By Jaqueline Chauhan
The Booker T. Washington Hotel in San Francisco was a world unto itself for Black celebrities in the days of segregation, when Blacks were not allowed to stay at the city’s downtown hotels. It hosted some of the biggest names you could find, and I was right there with them, because my mother worked there. I still remember when James Brown and Hank Ballard sang Happy Birthday to me.
When Duke Ellington came to San Francisco, his band members stayed at the hotel. Dinah Washington, Earl Grant, Nat “King” Cole and his trio, and others in that generation of musicians would rehearse at the hotel during the day. I’d just watch and listen, especially when I was too young to go see them at the Fillmore Auditorium. Most were very friendly to me because I was “Ms. Sadie daughter.” They’d hang around the front desk or in the lobby just to talk.
Richard Berry was happy I liked his music so we started a fan club chapter. James Brown asked my opinion on how a suit looked before he had it tailored. Bobby “Blue” Bland tried to get on my good side. He wanted to marry my mother. I was the unofficial critic of new songs for many groups. Jackie Wilson and Little Richard were not so friendly to me but Earl Grant would play at mother’s friends’ parties.
From the time I was eight, until I was 18, I visited the Booker T. often while my mother, Sadie Williams, was working. She started as a desk clerk. Maya Angelou’s mother, Vivian Baxter, was also a clerk and they became good friends. Later, when I was in high school, my mother became the manager. To occupy my time, I gave out room keys and became a PBX operator. PBX was a telephone system with a switchboard—an electromagnetic device that required the operator to plug telephone lines into their destination wires by hand.
The cocktail lounge was called the Emperor and the dining room—which accommodated club events, parties and banquets—the Empress. Sam Mines was the cook. The soul food there was awesome. Mr. Mines’ menu included dishes like ox tails and red beans and rice, because he wanted people to come off the street and get home-style cooking. A woman named Marie Alexander was head of housekeeping, but only men were allowed to use the vacuum cleaner.
The hotel had six floors and 125 rooms, with suites in the front of the top floor. There were free radios in every room and television sets in each suite. Chartreuse drapes laced the windows and maroon carpets embellished with silver scrollwork covered the floors. Mirrors decorated in peach and silver lined the serving counter.
The hotel’s last owner, Willie Lee Young owned a rooming house before he bought the Booker. Mr. Young leased the cocktail lounge to Charles Sullivan, who pulled in standing-room-only crowds every night with live music. Mr. Sullivan also booked some of the biggest Black entertainers at the Fillmore (the Harlem of the West): James Brown, Bobby “Blue” Bland, Jackie Wilson, Little Richard, The Coasters. I saw opera star Marian Anderson, singer-dancer Josephine Baker, and singer-actor Paul Robeson in concert.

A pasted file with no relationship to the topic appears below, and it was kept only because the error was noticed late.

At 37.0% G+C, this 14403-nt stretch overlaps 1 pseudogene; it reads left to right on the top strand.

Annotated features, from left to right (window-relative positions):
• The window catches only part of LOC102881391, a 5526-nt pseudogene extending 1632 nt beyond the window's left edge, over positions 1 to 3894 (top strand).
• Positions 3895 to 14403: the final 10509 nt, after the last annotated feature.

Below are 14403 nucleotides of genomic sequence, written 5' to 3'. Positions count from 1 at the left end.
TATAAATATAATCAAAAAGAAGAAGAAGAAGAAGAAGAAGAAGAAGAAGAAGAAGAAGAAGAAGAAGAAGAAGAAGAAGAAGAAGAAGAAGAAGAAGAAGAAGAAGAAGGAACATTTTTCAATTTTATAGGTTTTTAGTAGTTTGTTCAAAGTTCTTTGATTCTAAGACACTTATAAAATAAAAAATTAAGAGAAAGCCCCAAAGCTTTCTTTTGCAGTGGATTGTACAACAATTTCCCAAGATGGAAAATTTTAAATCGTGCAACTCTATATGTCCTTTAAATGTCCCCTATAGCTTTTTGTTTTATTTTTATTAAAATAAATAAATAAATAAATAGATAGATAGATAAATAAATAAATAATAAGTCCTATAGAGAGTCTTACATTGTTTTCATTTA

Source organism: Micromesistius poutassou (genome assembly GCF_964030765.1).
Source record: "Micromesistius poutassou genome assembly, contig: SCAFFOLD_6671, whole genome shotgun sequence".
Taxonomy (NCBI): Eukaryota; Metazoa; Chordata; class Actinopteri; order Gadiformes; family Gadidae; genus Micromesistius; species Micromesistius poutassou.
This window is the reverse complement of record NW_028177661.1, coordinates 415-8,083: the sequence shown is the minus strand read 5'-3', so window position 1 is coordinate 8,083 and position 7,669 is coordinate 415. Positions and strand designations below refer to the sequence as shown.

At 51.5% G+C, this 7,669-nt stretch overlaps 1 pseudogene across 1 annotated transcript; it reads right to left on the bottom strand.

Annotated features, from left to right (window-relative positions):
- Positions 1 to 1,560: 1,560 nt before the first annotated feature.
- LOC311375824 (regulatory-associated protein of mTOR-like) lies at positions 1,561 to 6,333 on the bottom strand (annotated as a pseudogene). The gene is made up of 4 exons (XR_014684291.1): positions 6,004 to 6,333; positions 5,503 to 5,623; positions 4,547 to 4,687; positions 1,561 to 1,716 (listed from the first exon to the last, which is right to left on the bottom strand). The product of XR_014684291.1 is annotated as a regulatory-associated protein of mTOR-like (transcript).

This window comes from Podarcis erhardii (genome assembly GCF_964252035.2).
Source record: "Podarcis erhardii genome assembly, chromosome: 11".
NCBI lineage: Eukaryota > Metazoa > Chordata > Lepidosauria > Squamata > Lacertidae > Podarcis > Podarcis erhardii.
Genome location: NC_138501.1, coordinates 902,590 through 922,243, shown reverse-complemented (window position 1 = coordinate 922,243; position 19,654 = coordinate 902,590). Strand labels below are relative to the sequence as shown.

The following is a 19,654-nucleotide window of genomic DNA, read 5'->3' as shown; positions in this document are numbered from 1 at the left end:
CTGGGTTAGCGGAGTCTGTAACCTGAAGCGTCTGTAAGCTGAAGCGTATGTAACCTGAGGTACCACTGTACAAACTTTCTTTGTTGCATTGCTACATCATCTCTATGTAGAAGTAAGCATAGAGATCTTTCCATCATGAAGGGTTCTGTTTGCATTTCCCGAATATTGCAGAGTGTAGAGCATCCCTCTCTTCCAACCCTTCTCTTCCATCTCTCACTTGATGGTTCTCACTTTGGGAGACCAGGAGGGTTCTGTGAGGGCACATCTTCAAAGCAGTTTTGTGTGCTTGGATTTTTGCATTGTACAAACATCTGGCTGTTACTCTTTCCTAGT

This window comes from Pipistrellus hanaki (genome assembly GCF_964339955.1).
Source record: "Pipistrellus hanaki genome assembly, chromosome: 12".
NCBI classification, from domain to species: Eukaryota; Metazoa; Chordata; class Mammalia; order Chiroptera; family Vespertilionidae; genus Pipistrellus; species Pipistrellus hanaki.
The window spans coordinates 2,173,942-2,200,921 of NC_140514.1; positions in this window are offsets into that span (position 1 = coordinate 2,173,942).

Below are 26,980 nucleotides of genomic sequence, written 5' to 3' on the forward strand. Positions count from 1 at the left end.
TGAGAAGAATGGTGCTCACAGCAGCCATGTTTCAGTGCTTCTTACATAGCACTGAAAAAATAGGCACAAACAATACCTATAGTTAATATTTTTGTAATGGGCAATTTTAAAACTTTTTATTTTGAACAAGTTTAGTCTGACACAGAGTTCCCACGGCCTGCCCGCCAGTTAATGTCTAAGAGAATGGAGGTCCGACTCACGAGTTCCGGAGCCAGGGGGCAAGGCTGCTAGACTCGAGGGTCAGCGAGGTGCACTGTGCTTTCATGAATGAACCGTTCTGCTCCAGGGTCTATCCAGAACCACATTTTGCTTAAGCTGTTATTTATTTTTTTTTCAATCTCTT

In 1952, San Francisco Mayor Elmer Robinson said it would be “a desecration and an insult” for Paul Robeson to perform at the San Francisco Opera House because of Robeson’s support for Communist ideology, so the great bass-baritone was barred from that venue. In response, Robeson held a press conference with the San Francisco Chronicle at the Booker T. Washington Hotel. He called Robinson “one of the principal fascists of the West Coast.”
It wasn’t just musicians who patronized the Booker T. Washington. Legendary San Francisco Giants’ homerun hitter Willie “Stretch” McCovey and boxer Archie Moore stayed there; also civil rights activist W. E. B. DuBois, the tap-dancing Step Brothers, and the Harlem Globetrotters. In 1960, the Ugandan ambassador to the United Nations changed from another hotel to the Booker T. Washington because, he said, “I wanted to see how my people live in your country.”
If you go to that once-famous area now, you will find shopkeepers from Italy, Australia and New Zealand. You’ll find eleven-dollar flip-flops and food from the Mediterranean. There is a Safeway store in its location now. It crosses two streets, but it uses a Webster Street address. Only a street sign indicates the possibility of the hotel’s address, which was 1540 Ellis Street.
My brother, many years later, was in BB King’s company and BB remembered [the hotel] well. When the San Francisco Redevelopment Agency stepped in, no community support mobilized, and this landmark hotel vanished. The city assessor’s office says the hotel’s address never existed. But living entertainers know, the former employees and their families know, and the folks at Marcus Books in San Francisco and Fillmore know about the hotel.
This is an excerpt from The Baobab Tree: Journal of African American Genealogical Society of Northern California, Inc., Fall 2011, and has been revised for Race, Poverty & the Environment.